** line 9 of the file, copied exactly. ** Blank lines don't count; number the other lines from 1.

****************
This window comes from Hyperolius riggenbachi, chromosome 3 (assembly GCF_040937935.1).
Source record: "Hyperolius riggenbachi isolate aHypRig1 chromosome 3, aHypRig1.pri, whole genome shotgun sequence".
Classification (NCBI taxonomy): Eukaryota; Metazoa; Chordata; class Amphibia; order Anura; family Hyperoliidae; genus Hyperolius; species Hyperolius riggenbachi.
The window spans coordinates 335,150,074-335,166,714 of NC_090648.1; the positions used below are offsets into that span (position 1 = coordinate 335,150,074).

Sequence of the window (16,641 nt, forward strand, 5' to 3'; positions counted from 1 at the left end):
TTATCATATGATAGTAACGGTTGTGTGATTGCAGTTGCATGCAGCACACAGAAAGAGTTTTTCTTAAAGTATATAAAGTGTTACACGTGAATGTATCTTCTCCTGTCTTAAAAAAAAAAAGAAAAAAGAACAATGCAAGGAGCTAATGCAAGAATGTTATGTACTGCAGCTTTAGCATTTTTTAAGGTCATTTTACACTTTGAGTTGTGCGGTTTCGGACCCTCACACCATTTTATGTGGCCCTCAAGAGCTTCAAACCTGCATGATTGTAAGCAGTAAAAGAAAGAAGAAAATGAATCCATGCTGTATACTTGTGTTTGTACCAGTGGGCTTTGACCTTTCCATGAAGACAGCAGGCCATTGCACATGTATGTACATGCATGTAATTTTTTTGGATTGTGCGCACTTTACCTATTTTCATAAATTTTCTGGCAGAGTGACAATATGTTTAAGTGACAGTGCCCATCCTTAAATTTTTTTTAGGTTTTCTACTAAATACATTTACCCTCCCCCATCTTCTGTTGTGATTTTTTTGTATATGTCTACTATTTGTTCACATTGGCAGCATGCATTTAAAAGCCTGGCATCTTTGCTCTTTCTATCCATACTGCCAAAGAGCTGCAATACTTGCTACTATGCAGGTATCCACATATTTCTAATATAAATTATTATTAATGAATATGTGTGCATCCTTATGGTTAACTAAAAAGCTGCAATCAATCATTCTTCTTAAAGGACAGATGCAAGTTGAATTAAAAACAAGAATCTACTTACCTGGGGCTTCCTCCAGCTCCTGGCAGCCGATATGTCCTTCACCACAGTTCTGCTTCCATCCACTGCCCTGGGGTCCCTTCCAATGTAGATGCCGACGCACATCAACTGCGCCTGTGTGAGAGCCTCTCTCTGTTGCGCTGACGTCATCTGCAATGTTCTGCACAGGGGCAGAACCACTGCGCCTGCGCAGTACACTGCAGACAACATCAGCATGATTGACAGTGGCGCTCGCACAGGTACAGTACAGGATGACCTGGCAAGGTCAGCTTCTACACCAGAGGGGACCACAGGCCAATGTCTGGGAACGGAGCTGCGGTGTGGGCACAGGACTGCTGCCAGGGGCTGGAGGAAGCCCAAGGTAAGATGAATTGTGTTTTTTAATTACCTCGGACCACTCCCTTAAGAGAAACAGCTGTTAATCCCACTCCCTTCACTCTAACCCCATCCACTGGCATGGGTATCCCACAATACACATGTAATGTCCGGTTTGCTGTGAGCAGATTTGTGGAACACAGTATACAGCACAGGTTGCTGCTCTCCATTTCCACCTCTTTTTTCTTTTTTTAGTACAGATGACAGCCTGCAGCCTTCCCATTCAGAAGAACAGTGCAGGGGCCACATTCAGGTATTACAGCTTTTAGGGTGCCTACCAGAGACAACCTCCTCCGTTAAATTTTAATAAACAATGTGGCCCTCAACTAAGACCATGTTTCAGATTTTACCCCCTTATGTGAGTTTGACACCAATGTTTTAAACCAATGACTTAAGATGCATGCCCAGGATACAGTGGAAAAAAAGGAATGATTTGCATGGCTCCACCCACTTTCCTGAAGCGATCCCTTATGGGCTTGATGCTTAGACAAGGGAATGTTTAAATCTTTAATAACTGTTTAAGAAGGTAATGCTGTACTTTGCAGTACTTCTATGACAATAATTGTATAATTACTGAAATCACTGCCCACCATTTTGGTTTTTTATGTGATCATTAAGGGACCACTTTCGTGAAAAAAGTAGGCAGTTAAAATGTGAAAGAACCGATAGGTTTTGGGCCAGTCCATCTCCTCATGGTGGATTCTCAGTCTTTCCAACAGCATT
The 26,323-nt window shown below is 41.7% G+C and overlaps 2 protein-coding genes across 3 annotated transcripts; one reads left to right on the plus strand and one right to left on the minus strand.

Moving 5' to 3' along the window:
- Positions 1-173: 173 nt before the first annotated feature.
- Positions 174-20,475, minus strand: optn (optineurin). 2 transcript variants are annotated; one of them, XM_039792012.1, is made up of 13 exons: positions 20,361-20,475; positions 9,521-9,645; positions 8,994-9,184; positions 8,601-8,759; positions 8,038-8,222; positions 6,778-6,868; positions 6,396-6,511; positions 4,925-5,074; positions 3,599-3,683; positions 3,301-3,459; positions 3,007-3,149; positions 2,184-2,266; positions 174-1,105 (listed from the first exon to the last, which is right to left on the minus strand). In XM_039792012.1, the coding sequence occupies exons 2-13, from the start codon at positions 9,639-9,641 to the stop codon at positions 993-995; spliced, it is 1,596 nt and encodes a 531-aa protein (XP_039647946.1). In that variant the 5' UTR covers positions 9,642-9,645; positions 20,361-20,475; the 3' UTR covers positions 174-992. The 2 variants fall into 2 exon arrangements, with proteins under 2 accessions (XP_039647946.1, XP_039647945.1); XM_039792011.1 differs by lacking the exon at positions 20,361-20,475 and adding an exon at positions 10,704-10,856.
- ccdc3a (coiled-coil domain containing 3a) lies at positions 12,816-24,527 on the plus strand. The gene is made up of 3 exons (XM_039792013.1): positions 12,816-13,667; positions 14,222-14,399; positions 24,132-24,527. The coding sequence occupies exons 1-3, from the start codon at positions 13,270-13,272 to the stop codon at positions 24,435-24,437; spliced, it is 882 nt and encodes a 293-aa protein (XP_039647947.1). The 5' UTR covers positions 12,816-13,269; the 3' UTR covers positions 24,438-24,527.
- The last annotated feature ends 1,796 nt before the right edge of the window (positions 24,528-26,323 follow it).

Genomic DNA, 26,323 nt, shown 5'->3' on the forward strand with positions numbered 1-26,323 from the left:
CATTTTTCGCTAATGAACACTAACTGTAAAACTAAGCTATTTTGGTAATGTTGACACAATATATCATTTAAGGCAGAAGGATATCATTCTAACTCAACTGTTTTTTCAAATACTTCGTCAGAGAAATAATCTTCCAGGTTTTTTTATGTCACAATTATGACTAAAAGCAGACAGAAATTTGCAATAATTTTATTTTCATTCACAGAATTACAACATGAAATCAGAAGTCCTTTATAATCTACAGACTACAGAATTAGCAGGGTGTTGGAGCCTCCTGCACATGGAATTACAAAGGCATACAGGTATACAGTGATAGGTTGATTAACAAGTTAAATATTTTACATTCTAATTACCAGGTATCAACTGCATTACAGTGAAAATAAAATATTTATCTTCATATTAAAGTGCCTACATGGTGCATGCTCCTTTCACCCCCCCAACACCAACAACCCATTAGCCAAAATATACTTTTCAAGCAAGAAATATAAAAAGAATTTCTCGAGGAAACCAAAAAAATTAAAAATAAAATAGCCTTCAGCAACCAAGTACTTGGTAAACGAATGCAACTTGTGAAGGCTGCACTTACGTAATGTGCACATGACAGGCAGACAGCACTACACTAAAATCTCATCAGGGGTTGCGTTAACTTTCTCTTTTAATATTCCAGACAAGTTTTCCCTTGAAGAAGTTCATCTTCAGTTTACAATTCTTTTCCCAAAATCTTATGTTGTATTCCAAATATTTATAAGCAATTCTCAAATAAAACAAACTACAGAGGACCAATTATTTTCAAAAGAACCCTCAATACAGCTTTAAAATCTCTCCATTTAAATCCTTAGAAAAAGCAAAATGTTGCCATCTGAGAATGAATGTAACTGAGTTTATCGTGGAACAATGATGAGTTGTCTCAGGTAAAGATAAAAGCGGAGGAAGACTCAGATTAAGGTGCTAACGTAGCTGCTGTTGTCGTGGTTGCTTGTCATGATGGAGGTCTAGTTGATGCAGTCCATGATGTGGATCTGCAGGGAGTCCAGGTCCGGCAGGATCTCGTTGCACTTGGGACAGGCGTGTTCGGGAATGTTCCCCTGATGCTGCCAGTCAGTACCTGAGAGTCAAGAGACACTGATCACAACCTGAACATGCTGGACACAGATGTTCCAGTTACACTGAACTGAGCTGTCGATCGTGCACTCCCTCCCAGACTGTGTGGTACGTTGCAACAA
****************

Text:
- Positions 1-173: 173 nt before the first annotated feature.